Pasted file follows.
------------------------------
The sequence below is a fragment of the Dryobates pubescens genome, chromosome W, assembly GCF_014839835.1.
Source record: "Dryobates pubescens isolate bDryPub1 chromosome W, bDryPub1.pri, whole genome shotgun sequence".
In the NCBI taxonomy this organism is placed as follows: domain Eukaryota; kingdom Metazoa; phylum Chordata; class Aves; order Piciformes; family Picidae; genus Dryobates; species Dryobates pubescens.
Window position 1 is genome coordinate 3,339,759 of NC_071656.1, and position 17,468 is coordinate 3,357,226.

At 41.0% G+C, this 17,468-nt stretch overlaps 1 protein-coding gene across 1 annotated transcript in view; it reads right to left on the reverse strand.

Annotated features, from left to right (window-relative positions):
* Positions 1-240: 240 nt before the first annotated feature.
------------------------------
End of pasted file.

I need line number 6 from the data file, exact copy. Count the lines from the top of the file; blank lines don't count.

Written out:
Annotated features, from left to right (window-relative positions):